As Egyptians returned to the polls Saturday to decide between two runoff candidates for president, the ruling military council officially dissolved Parliament, cementing its grip on the government and casting a pall over what was supposed to be Egypt’s first-ever chance to freely elect its leader.
Instead, the Supreme High Election Commission, which is in charge of elections, late Saturday affirmed the decision of the head of the military council, Field Marshal Mohammed Hussein Tantawi, to break up Parliament after a court ruling last week that one-third of the legislative body had been elected illegally. Both the court and commission consist of appointees of former Egyptian President Hosni Mubarak, and the decision came just as voters were choosing a leader for the last remaining branch of government not officially in military or the former regime’s hands.
The Muslim Brotherhood, which had dominated the Parliament, called Tantawi’s announcement illegal and demanded a referendum on whether Parliament should be dissolved. It was the latest in a series of legal and political moves by Egypt’s dueling powers that have polarized and dispirited the nation on what was supposed to be a buoyant moment: Egyptians electing their president for the first time.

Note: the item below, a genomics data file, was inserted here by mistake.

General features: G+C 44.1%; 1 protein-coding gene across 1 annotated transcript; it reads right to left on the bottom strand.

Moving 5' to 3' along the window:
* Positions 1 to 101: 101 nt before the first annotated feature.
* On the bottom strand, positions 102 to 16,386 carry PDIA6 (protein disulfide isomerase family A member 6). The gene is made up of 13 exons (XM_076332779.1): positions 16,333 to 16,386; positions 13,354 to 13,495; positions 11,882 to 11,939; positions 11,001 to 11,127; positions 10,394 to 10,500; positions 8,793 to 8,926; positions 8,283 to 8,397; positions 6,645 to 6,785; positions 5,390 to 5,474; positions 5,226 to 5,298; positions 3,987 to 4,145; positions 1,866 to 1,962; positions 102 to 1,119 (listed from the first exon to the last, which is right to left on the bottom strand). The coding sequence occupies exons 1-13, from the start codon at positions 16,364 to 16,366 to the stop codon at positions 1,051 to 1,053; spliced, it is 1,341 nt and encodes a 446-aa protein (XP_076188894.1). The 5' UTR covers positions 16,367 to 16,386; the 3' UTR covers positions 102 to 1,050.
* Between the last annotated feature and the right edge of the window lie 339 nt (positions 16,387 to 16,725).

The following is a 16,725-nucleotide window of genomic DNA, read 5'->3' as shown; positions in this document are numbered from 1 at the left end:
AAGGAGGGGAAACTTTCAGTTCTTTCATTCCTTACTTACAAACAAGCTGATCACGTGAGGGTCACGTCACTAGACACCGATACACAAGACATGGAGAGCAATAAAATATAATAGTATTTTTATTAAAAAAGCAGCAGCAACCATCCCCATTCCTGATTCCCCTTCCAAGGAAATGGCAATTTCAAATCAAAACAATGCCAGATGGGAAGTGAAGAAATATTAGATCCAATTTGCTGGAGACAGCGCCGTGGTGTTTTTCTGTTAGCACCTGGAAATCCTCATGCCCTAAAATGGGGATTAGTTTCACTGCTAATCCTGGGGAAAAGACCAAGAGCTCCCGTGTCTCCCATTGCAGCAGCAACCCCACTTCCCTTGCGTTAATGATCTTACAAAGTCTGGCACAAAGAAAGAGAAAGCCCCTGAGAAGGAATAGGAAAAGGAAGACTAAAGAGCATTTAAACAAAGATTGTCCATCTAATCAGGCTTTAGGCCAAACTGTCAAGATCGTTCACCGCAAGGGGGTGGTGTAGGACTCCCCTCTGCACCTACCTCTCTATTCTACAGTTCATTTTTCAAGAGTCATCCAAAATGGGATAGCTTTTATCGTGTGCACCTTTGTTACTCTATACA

Gone was the jubilation of last month, when Egyptians picked among 13 candidates in the first round of presidential elections. A patina of resignation and fear hung over the process on the first of two days of runoff voting as many voters said that despite the uprising that toppled President Hosni Mubarak 16 months ago, the state created by Mubarak remains largely intact.
Many called the process that led to the runoff election a “game.” Turnout was reported to be low, particularly among young people and pro-revolutionary parties, as the choice on the ballot was between two conservatives: Mubarak’s former prime minister and the apparent frontrunner, Ahmed Shafik, and the Muslim Brotherhood’s candidate, Mohammed Morsi. The winner is slated to be sworn in July 1.
Besides the court ruling, the military council announced last week that soldiers could arrest civilians for a broad range of violations, marking the return of martial law just weeks after a hated three-decade emergency law had expired.